We all know and love the big 3: the squat, the deadlift and the bench press.
Many of us have ventured beyond these to love chin-ups and pull-ups, military presses and front squats. And some of us have even ventured into the wonderful world of Olympic lifting: the clean and jerk and the snatch.
Of course, everyone finds time to knock out a few sets of barbell curls.
These are all great lifts.
They’re enjoyable and produce results. And they all have one thing in common: they are known as bilateral lifts.
The reason they are called ‘bilateral’ is because both sides of the body are contributing to the same movement patterns simultaneously. This is a good thing; after all, one couldn’t single-legged squat as much as they could standard squat. And obviously, a one arm dumbbell curl could never be as heavy as a person’s barbell curl. But what if that was the point?
We’re not here to tell you to stop doing your bilateral training. On the contrary, not doing bilateral training would be leaving results on the table. So wipe the sweat off your brow and soak the tears up; your squats and chin-ups are safe.
What we’re here to tell you is that you probably aren’t doing enough complementary unilateral work. ‘Unilateral’ work, as you probably have already guessed, is when each side of the body is working independently of the other and producing it’s own, unaided effort.
Why You Should Be Using Unilateral Exercises
There are several reasons why adding unilateral work is important, but for today, let's just focus on five:
1. Unilateral Work Can Help Protect Against Injury
We all have natural strength imbalances from one side to another. It’s completely normal for this to happen as the vast majority of humans have a dominant side.
Small strength imbalances are natural and likely not harmful. However, the more we train bilaterally, the dominant arm/leg can develop to contribute more and more effort to a given bilateral lift and create a larger and larger strength deficit. Bad news for those of us who want to have long, healthy and active training careers.
2. Unilateral Training Can Improve Mobility
Have you ever found in a bilateral lift that you have trouble completing the full range of motion?
Perhaps your heels elevate slightly when you perform barbell squats, or maybe you’re not getting your arms properly aligned with your ears at the top of a military press.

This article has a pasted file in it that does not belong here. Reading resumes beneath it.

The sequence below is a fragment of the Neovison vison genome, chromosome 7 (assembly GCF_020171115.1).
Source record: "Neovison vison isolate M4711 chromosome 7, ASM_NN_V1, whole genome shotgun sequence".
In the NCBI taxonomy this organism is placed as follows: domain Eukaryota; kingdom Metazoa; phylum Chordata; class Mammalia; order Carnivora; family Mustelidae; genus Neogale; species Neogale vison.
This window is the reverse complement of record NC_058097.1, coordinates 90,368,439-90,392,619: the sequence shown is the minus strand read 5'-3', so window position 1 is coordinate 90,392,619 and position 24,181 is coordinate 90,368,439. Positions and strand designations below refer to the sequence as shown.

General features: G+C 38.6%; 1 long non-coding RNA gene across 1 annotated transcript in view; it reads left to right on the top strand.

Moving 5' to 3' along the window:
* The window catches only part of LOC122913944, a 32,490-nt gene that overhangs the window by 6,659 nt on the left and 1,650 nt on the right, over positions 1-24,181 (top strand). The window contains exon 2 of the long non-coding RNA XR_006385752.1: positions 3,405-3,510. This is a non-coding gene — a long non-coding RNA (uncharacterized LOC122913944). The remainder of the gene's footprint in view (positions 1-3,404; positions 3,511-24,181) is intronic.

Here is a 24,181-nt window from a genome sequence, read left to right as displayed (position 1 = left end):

Training with unilateral movements allows us to increase our range of motion through deeper stretch at the ‘bottom’ of the movement (aka at the end of the eccentric portion of the lift).
3. Unilateral Training Helps to Target Muscles That Are Often Overlooked or Underworked
Take the external rotators of the humerus for example (teres minor/infraspinatus).
While they are activated as antagonists of movements like the bench press and military press, they aren’t directly worked in this regard and instead benefit greatly from specific, unilateral movements like banded external rotation exercises.
Likewise, if you want to build the biggest set of guns possible, standing barbell curls will only bring you so far; using dumbbells instead allows each arm to work independently at greater ranges of motion and unique angles to target all the elbow flexors that get your arms looking jacked.
*Fun factoid on the ‘biceps’- when you are working a curl motion, you are working several muscles known as ‘elbow flexors’. Yes, the biceps brachii are included in this, but you’re also activating the brachialis anticus, the brachioradialis, and the pronator teres among others. If you want to get jacked arms, you’ve got to work different angles to hit the various muscles of the elbow flexor group. More on this in a later article.
4. Unilateral Movements Make You A Better Athlete
Look at any sport and what you will see are a rapid collection of unilateral movements.
The most breathtaking moments in sports happen off of one leg, or using one arm. If you never train in this way, you can only get so far on the field or the court.